Button Menu
Class of '22 Posse grads

For 25 years, Posse program has produced leaders the world needs

Leaders at DePauw University had been striving for a decade to diversify the campus by attracting more students of color as well as well as students from cities and states not well represented on campus.

“It was not rocket science to understand that we couldn’t equip our students to live in a world in which they would be working if they didn’t have exposure to people from different races and different backgrounds,” said former President Robert Bottoms, who ignited the diversity initiative soon after taking office in 1986.

So when DePauw alumnus Timothy Collins ’78, an investment banker, introduced Bottoms to a new foundation that sought to connect colleges with top New York City students overlooked by traditional recruitment – and even agreed to pay the $10,000 membership fee – Bottoms signed DePauw up. Twenty-five years ago this fall, the university welcomed the first cohort of New York students, who joined the Class of 2001 and received full-ride scholarships. They had been recruited via the Posse Foundation and, as a group, were intended to support one another as fellow members of their posse.

Those students, and the nearly 400 who have followed since, endured a stringent application process to be offered admission at DePauw and, during their senior year of high school, were coached for months on study skills, conflict resolution and other issues to ease their transition to college. They also become acquainted with the peers who would be joining them at DePauw. When they arrived on campus, they met regularly as a group and individually with their mentor, a faculty or staff member who remained with the group all four years.

DePauw was one of the first schools to sign on with Posse; 64 institutions now participate. The late Timothy Ubben ’58 was so impressed by Posse’s early success at DePauw that he rounded up friends to finance a program in Chicago and fund scholarships for the 2001-02 academic year. Since then, DePauw has accepted about 10 students each from New York and Chicago every year and has graduated about 83% of its Posse students, a smidge off Posse’s overall rate of 90%.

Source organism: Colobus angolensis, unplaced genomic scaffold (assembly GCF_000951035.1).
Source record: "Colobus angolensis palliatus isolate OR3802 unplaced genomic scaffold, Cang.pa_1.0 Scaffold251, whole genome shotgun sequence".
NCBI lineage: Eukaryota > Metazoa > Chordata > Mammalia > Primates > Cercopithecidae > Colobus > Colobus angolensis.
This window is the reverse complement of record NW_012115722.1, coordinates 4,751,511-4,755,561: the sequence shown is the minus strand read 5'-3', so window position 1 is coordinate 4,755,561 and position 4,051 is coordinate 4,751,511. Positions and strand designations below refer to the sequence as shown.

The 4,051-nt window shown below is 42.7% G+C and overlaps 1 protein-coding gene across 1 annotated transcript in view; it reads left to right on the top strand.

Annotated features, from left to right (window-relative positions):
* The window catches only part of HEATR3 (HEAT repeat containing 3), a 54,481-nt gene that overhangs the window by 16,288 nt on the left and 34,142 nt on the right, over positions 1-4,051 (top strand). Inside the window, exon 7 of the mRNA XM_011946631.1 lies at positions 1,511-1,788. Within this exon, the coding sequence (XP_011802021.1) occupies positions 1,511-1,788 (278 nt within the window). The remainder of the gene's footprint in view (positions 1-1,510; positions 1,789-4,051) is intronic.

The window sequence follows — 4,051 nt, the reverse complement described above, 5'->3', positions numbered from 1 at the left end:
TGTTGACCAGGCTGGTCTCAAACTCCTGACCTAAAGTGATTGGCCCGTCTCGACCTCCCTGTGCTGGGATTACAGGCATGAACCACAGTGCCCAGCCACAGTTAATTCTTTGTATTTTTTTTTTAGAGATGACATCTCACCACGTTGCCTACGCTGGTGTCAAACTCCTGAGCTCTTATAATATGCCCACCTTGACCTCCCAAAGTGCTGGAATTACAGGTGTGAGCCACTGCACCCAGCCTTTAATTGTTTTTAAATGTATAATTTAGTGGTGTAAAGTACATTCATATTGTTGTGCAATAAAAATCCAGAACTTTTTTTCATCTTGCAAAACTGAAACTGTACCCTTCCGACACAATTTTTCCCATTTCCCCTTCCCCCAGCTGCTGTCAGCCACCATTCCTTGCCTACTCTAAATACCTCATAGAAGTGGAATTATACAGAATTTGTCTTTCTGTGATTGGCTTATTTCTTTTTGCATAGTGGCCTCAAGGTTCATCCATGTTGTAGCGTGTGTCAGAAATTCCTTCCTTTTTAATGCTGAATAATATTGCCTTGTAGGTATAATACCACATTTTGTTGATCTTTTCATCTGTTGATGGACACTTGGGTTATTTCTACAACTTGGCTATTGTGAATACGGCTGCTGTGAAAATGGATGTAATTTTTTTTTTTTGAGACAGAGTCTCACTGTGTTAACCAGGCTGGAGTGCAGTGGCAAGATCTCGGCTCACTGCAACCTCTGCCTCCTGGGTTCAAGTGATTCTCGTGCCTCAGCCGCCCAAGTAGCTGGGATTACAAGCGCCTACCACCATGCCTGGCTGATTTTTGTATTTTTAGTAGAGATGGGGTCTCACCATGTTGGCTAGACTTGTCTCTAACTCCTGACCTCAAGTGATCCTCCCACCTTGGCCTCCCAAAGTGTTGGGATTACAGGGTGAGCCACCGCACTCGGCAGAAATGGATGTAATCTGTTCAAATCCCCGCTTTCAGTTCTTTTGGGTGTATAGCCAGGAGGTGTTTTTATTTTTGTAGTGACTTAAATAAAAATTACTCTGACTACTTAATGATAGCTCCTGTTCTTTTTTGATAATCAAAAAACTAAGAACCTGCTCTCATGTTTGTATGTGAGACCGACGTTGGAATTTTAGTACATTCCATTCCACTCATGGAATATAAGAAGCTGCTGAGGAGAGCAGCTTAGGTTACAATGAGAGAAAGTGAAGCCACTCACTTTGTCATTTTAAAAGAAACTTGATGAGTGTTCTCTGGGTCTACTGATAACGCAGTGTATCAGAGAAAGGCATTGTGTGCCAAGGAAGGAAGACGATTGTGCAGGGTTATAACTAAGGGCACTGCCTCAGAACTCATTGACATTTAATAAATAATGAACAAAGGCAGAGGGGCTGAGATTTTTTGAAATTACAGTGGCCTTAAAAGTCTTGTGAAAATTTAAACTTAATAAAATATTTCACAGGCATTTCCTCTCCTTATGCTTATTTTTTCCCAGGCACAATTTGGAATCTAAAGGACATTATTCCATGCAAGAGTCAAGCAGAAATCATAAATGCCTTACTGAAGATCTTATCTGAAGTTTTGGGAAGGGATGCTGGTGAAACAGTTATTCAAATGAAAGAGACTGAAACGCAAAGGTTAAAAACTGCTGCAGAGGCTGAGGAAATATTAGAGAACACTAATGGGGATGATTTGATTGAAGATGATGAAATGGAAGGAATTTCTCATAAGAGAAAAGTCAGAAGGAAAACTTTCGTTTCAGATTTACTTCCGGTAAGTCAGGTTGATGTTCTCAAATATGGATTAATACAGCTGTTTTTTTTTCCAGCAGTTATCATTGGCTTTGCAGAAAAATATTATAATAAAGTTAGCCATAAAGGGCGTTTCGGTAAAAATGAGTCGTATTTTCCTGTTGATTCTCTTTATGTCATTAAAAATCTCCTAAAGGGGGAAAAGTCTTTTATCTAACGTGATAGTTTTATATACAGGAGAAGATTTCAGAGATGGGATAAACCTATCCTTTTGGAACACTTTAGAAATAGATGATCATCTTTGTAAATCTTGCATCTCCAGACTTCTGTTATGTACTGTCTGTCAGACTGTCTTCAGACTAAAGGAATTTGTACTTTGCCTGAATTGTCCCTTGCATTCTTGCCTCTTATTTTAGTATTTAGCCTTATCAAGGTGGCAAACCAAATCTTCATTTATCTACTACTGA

“It's a leadership organization,” Ubben said in an interview shortly before his death Dec. 13. Students “are selected based on what leadership they’ve shown,” he said. “The purpose of Posse is to produce leaders in the country, whether they're a firefighter or whether they’re a board member at Goldman Sachs. Doesn’t matter. We’re producing leaders.”

That sentiment is echoed by Posse’s founder, Deborah Bial, who was inspired to create the program in 1989 while working for a youth organization in New York City. An advisee told her he would not have quit the prestigious university he was attending had he had his “posse” with him. 

“Posse is a national diversity, college success and leadership program. It’s a merit-based program,” not a program “that’s based on any kind of deficit,” Bial said. That’s a critical distinction, she said; if programs for at-risk and underprivileged students – as important as they are – are the only programs created to address diversity and inclusion, “then we underscore a stereotype.”

Bial said that “people who think of us as a college success program are only getting half the story. Really, our goal is to build a national leadership network for the United States of America, one that reflects the demographics of the American population. … If we can get those Posse graduates into leadership positions, so that they become CEOs, senators, college presidents, then we’re going to begin to see a different kind of decision-making happen – one that’s more inclusive, one that believes that we need to consider all voices when we make decisions.”